When you think about a wound, you don’t usually see it as something as serious as hypertension, diabetes or cancer. But in reality, at least 6.7 million Americans live with chronic wounds and more than $25 billion is spent on chronic wound care each year.
Although chronic wounds are rarely seen in healthy individuals, those already with pre-existing conditions become more susceptible from being affected by them.
Unfortunately, there is a growing population of Americans suffering from diseases like hypertension, diabetes, and coronary diseases.
What is a Chronic Wound?
A chronic wound is essentially a type of wound that doesn’t follow the normal stages of wound healing. Wounds that don’t heal within three months are categorized as chronic and they would require the specialized treatment of a wound care clinic.
Chronic wounds are more prevalent in individuals with pre-existing medical conditions such as diabetes and obesity that affects their body’s ability to heal wounds in a timely manner.
Although a chronic wound is overshadowed by more common diseases, a lot of people are suffering from it that experts call it the silent epidemic.
What makes Americans more Predisposed to Chronic Wounds?
A chronic wound is a problem around the world. In fact, about 2% of the world’s population is projected to suffer from a type of chronic wound at some point in their lives.
But Americans are becoming more susceptible to chronic wounds due to an aging population and an increasing rate of chronic medical conditions that contribute to the delay in wound healing, thus the need for a wound care clinic.
- Cardiovascular disease. According to studies, at least 1 in 3 Americans suffer from a form of cardiovascular disease and it is also one of the most common predisposing factors for chronic wounds. In fact, 82% of leg amputations resulted because of poor circulation on the affected limb due to an existing cardiovascular condition.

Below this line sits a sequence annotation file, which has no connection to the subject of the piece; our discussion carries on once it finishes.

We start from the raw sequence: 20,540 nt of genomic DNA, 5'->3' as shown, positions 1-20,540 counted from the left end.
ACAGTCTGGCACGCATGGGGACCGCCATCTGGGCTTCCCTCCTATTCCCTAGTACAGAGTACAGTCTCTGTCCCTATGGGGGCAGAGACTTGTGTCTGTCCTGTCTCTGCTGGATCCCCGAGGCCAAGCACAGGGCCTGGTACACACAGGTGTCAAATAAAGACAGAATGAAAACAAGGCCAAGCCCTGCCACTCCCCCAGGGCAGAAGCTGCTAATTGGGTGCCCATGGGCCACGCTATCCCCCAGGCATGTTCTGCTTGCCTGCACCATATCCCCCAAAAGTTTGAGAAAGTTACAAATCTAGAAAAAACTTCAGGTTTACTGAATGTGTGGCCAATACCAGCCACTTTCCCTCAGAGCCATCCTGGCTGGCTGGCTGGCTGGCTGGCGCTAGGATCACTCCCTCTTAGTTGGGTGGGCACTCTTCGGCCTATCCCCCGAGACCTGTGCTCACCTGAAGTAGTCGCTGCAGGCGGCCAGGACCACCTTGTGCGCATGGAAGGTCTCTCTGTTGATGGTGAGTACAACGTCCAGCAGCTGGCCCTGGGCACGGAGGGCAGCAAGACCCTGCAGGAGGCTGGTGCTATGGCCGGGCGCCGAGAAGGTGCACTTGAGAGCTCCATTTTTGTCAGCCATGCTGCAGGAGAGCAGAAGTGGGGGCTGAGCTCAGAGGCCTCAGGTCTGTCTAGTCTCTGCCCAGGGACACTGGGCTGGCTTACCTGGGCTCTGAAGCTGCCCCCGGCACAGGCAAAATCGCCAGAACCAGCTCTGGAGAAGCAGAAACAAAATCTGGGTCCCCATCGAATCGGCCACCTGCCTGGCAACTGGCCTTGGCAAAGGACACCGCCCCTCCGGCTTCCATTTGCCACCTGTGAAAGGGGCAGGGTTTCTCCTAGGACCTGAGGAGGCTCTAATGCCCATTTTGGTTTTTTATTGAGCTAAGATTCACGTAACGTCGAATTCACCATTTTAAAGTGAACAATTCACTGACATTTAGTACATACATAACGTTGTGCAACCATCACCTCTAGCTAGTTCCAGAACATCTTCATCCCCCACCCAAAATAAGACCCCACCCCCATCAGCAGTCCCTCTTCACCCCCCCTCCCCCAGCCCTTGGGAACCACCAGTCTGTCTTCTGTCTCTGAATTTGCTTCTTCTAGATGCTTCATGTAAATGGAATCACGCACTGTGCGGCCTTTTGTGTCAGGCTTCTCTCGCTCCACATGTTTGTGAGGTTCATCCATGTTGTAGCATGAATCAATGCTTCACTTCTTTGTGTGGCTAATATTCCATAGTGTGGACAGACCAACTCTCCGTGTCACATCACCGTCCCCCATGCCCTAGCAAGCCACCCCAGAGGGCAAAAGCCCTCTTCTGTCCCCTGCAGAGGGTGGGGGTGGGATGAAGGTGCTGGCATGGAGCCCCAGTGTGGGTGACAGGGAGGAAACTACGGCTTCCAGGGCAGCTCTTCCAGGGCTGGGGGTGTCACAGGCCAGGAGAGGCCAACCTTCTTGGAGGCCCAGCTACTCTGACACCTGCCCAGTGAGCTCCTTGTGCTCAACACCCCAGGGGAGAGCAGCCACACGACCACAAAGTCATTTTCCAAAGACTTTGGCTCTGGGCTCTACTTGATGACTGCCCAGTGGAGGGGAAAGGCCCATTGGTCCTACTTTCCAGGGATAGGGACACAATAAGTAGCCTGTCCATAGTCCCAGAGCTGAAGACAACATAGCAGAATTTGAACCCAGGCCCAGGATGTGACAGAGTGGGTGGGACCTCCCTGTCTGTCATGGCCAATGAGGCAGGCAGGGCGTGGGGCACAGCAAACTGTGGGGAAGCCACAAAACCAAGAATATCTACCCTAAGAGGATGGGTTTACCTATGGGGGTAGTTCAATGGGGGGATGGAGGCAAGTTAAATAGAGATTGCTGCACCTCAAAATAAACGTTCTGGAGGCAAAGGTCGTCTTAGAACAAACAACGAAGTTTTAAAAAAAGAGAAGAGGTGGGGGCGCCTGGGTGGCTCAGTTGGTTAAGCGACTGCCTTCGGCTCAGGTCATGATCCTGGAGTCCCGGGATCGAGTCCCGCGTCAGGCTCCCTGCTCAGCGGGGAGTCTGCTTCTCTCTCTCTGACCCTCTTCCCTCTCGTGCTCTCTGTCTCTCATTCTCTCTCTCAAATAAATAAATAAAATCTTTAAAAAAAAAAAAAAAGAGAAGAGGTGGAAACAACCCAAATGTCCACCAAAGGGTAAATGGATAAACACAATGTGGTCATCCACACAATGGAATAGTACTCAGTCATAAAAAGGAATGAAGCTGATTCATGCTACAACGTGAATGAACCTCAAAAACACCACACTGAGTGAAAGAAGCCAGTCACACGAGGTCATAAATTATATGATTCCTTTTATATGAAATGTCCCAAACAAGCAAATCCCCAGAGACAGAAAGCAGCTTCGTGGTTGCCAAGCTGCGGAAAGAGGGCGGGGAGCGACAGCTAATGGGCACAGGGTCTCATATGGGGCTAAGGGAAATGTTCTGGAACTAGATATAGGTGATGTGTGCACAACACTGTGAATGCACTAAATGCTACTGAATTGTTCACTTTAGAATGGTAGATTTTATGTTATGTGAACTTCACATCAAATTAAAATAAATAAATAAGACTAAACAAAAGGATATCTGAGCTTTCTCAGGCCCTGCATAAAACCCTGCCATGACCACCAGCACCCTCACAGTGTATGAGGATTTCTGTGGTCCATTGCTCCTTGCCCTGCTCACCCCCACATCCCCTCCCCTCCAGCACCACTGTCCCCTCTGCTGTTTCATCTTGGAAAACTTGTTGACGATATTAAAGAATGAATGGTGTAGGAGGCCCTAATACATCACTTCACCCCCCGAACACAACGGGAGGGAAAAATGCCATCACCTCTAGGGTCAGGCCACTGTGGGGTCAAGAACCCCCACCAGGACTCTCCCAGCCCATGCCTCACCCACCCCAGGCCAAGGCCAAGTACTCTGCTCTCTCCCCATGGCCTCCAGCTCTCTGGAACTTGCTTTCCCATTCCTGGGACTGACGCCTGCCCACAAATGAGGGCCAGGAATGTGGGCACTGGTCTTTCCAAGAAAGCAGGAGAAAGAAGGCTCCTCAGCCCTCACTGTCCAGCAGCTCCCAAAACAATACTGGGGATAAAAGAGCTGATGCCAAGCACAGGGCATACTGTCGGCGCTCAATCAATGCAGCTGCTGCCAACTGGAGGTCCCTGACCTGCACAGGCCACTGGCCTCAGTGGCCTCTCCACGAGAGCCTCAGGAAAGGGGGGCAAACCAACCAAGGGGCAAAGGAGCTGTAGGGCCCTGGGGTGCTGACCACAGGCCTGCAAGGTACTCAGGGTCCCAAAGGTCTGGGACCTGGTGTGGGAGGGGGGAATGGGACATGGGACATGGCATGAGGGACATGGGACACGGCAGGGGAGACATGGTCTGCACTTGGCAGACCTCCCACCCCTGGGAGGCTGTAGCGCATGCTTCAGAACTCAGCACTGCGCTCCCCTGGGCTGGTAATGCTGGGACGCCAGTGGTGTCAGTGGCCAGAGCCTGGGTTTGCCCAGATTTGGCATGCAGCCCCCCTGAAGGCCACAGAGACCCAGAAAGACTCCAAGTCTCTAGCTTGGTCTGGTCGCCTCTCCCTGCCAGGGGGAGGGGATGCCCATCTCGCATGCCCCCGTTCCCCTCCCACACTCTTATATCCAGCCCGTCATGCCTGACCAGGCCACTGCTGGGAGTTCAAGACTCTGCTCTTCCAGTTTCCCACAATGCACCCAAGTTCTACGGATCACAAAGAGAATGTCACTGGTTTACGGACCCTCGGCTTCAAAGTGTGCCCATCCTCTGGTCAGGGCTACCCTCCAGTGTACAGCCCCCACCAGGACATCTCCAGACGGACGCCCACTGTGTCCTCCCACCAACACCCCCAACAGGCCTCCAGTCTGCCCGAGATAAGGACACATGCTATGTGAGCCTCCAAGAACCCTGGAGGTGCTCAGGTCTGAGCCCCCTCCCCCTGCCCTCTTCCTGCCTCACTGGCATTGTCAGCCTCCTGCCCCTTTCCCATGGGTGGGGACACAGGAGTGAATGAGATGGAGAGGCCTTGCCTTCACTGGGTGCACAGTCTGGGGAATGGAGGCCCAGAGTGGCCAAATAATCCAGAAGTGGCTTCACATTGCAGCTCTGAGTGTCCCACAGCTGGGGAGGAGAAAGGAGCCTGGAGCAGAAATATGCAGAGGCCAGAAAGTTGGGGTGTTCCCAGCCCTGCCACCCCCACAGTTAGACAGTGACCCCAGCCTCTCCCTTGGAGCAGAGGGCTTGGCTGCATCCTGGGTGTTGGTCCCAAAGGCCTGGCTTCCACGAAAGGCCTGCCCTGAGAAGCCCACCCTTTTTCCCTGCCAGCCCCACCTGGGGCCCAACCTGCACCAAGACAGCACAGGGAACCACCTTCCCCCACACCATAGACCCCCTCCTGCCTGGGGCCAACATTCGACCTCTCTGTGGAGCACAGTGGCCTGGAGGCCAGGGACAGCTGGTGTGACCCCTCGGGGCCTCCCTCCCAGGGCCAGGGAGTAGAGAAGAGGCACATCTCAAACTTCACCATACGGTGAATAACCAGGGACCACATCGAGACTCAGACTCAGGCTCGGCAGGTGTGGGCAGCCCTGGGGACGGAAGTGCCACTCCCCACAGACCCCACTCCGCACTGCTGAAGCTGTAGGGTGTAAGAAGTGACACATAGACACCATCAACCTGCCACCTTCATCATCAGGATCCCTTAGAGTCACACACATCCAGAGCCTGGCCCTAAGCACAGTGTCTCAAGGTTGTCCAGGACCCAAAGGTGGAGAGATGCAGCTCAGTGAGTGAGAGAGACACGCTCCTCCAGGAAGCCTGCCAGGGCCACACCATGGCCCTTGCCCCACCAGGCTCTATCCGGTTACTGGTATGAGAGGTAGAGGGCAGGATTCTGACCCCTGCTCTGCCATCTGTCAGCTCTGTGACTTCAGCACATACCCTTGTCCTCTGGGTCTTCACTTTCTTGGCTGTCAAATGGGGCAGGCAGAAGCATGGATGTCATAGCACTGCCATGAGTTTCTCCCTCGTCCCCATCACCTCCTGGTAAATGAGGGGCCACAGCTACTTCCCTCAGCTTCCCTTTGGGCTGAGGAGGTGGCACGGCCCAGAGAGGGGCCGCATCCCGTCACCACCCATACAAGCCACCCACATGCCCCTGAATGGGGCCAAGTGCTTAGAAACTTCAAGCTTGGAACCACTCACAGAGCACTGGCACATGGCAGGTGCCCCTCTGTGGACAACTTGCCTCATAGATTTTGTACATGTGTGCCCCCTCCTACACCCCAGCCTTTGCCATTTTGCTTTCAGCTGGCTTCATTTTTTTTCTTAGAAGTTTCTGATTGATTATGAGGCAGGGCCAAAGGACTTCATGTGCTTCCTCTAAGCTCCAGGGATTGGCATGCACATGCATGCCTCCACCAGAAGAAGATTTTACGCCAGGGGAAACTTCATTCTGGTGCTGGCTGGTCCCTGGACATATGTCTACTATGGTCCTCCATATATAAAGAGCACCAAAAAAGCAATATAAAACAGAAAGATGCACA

- Diabetes. At least 30.3 million Americans live with diabetes and 1 in 4 will experience a foot ulcer. Diabetes is still the leading cause of chronic wounds in the U.S. and 15% of patients with foot ulcers get amputated. Unfortunately, 50% of diabetic patients still die within 5 years after amputation.
- Peripheral artery disease. 1 in 8 Americans over the age of 60 suffer from PAD, which contributes to at least 10% of all lower extremity ulcers that also causes delayed wound healing and increases the risk for limb loss.
What is the Role of a Wound Care Clinic?
With such staggering numbers, the need for a good wound care clinic in the United States has never been more important. In fact, wound care clinics and wound care specialists have a huge role to play in helping people save their limbs and their lives.
A wound care clinic could treat conditions like diabetic wounds, ulcers, swelling in the lower extremities, and pressure ulcers to give a better prognosis to patients who are already suffering from pre-existing medical conditions.
We specialize in diagnosis and treatment for any and all wound care issues for patients in San Diego County, Orange County, and Riverside County. For more information or to set an appointment, please contact us.